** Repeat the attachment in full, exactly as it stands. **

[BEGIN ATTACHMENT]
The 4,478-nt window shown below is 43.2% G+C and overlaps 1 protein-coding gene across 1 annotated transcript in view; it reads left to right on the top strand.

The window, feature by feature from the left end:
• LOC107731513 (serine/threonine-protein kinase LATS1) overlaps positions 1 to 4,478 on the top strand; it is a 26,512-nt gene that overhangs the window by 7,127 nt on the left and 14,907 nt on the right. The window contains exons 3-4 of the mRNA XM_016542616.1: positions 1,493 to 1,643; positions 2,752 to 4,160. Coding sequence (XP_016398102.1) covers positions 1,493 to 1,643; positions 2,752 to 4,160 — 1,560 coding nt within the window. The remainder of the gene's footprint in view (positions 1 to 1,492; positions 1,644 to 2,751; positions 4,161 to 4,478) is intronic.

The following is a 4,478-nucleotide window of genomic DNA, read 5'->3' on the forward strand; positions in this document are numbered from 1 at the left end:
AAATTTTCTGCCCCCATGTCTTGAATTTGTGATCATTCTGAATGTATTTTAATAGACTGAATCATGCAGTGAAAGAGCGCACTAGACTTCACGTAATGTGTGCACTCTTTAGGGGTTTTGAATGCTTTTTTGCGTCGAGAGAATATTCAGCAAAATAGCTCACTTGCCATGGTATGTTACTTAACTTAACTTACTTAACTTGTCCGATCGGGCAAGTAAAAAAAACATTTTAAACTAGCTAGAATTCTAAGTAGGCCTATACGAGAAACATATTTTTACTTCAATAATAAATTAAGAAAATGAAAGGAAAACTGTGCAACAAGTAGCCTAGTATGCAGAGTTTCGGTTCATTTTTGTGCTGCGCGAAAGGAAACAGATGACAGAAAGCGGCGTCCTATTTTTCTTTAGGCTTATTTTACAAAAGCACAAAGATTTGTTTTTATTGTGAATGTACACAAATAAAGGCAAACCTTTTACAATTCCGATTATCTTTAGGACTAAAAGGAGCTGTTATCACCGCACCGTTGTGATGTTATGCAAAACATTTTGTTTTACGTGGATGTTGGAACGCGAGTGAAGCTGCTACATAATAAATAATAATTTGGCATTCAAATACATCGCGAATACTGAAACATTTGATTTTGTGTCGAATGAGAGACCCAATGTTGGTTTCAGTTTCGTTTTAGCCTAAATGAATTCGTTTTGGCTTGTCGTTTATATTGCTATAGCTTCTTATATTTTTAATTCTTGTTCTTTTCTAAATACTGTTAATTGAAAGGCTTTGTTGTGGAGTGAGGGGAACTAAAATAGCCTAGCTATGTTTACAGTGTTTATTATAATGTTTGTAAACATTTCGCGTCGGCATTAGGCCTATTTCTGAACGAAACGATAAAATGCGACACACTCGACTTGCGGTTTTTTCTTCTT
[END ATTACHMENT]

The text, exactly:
The 4,478-nt window shown below is 43.2% G+C and overlaps 1 protein-coding gene across 1 annotated transcript in view; it reads left to right on the top strand.

The window, feature by feature from the left end:
• LOC107731513 (serine/threonine-protein kinase LATS1) overlaps positions 1 to 4,478 on the top strand; it is a 26,512-nt gene that overhangs the window by 7,127 nt on the left and 14,907 nt on the right. The window contains exons 3-4 of the mRNA XM_016542616.1: positions 1,493 to 1,643; positions 2,752 to 4,160. Coding sequence (XP_016398102.1) covers positions 1,493 to 1,643; positions 2,752 to 4,160 — 1,560 coding nt within the window. The remainder of the gene's footprint in view (positions 1 to 1,492; positions 1,644 to 2,751; positions 4,161 to 4,478) is intronic.

The following is a 4,478-nucleotide window of genomic DNA, read 5'->3' on the forward strand; positions in this document are numbered from 1 at the left end:
AAATTTTCTGCCCCCATGTCTTGAATTTGTGATCATTCTGAATGTATTTTAATAGACTGAATCATGCAGTGAAAGAGCGCACTAGACTTCACGTAATGTGTGCACTCTTTAGGGGTTTTGAATGCTTTTTTGCGTCGAGAGAATATTCAGCAAAATAGCTCACTTGCCATGGTATGTTACTTAACTTAACTTACTTAACTTGTCCGATCGGGCAAGTAAAAAAAACATTTTAAACTAGCTAGAATTCTAAGTAGGCCTATACGAGAAACATATTTTTACTTCAATAATAAATTAAGAAAATGAAAGGAAAACTGTGCAACAAGTAGCCTAGTATGCAGAGTTTCGGTTCATTTTTGTGCTGCGCGAAAGGAAACAGATGACAGAAAGCGGCGTCCTATTTTTCTTTAGGCTTATTTTACAAAAGCACAAAGATTTGTTTTTATTGTGAATGTACACAAATAAAGGCAAACCTTTTACAATTCCGATTATCTTTAGGACTAAAAGGAGCTGTTATCACCGCACCGTTGTGATGTTATGCAAAACATTTTGTTTTACGTGGATGTTGGAACGCGAGTGAAGCTGCTACATAATAAATAATAATTTGGCATTCAAATACATCGCGAATACTGAAACATTTGATTTTGTGTCGAATGAGAGACCCAATGTTGGTTTCAGTTTCGTTTTAGCCTAAATGAATTCGTTTTGGCTTGTCGTTTATATTGCTATAGCTTCTTATATTTTTAATTCTTGTTCTTTTCTAAATACTGTTAATTGAAAGGCTTTGTTGTGGAGTGAGGGGAACTAAAATAGCCTAGCTATGTTTACAGTGTTTATTATAATGTTTGTAAACATTTCGCGTCGGCATTAGGCCTATTTCTGAACGAAACGATAAAATGCGACACACTCGACTTGCGGTTTTTTCTTCTT